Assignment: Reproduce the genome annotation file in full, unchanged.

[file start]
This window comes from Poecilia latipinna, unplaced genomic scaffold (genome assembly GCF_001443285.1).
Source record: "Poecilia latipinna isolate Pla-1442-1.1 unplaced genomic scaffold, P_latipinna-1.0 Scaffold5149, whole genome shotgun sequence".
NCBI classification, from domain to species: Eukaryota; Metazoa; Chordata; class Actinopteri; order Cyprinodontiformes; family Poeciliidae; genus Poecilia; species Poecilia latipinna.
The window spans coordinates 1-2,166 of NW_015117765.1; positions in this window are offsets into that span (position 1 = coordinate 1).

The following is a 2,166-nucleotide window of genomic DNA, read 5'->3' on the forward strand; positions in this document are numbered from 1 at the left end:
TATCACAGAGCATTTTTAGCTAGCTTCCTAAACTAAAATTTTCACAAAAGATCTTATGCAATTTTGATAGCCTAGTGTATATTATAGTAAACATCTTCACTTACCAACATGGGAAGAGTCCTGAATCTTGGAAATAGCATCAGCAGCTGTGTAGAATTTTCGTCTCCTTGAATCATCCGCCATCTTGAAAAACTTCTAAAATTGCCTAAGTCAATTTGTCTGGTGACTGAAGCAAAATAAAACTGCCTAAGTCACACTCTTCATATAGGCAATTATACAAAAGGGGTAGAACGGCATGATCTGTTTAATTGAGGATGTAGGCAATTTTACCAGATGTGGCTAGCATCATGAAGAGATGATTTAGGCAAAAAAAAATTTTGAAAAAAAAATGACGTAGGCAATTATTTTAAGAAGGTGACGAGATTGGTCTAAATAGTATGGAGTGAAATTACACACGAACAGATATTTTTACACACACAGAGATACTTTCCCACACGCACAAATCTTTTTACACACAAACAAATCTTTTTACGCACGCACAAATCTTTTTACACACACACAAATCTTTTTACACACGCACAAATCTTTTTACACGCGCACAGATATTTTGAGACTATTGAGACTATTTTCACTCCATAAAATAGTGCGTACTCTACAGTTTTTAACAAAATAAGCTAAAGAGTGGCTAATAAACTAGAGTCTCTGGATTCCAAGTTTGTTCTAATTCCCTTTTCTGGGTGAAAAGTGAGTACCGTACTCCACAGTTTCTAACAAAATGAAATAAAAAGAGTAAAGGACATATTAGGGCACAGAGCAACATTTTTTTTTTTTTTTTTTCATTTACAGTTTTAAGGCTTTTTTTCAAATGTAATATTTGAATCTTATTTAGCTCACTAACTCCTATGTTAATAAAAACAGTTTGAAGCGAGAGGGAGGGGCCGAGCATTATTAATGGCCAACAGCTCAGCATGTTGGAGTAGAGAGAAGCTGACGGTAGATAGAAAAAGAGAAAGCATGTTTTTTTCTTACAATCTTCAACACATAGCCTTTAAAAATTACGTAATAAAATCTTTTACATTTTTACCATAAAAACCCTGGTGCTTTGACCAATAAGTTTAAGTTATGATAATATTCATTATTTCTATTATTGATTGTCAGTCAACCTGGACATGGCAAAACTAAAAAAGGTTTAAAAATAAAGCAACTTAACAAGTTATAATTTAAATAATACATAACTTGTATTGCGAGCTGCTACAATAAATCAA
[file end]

This window comes from Poecilia latipinna, unplaced genomic scaffold (genome assembly GCF_001443285.1).
Source record: "Poecilia latipinna isolate Pla-1442-1.1 unplaced genomic scaffold, P_latipinna-1.0 Scaffold5149, whole genome shotgun sequence".
NCBI classification, from domain to species: Eukaryota; Metazoa; Chordata; class Actinopteri; order Cyprinodontiformes; family Poeciliidae; genus Poecilia; species Poecilia latipinna.
The window spans coordinates 1-2,166 of NW_015117765.1; positions in this window are offsets into that span (position 1 = coordinate 1).

The following is a 2,166-nucleotide window of genomic DNA, read 5'->3' on the forward strand; positions in this document are numbered from 1 at the left end:
TATCACAGAGCATTTTTAGCTAGCTTCCTAAACTAAAATTTTCACAAAAGATCTTATGCAATTTTGATAGCCTAGTGTATATTATAGTAAACATCTTCACTTACCAACATGGGAAGAGTCCTGAATCTTGGAAATAGCATCAGCAGCTGTGTAGAATTTTCGTCTCCTTGAATCATCCGCCATCTTGAAAAACTTCTAAAATTGCCTAAGTCAATTTGTCTGGTGACTGAAGCAAAATAAAACTGCCTAAGTCACACTCTTCATATAGGCAATTATACAAAAGGGGTAGAACGGCATGATCTGTTTAATTGAGGATGTAGGCAATTTTACCAGATGTGGCTAGCATCATGAAGAGATGATTTAGGCAAAAAAAAATTTTGAAAAAAAAATGACGTAGGCAATTATTTTAAGAAGGTGACGAGATTGGTCTAAATAGTATGGAGTGAAATTACACACGAACAGATATTTTTACACACACAGAGATACTTTCCCACACGCACAAATCTTTTTACACACAAACAAATCTTTTTACGCACGCACAAATCTTTTTACACACACACAAATCTTTTTACACACGCACAAATCTTTTTACACGCGCACAGATATTTTGAGACTATTGAGACTATTTTCACTCCATAAAATAGTGCGTACTCTACAGTTTTTAACAAAATAAGCTAAAGAGTGGCTAATAAACTAGAGTCTCTGGATTCCAAGTTTGTTCTAATTCCCTTTTCTGGGTGAAAAGTGAGTACCGTACTCCACAGTTTCTAACAAAATGAAATAAAAAGAGTAAAGGACATATTAGGGCACAGAGCAACATTTTTTTTTTTTTTTTTTCATTTACAGTTTTAAGGCTTTTTTTCAAATGTAATATTTGAATCTTATTTAGCTCACTAACTCCTATGTTAATAAAAACAGTTTGAAGCGAGAGGGAGGGGCCGAGCATTATTAATGGCCAACAGCTCAGCATGTTGGAGTAGAGAGAAGCTGACGGTAGATAGAAAAAGAGAAAGCATGTTTTTTTCTTACAATCTTCAACACATAGCCTTTAAAAATTACGTAATAAAATCTTTTACATTTTTACCATAAAAACCCTGGTGCTTTGACCAATAAGTTTAAGTTATGATAATATTCATTATTTCTATTATTGATTGTCAGTCAACCTGGACATGGCAAAACTAAAAAAGGTTTAAAAATAAAGCAACTTAACAAGTTATAATTTAAATAATACATAACTTGTATTGCGAGCTGCTACAATAAATCAA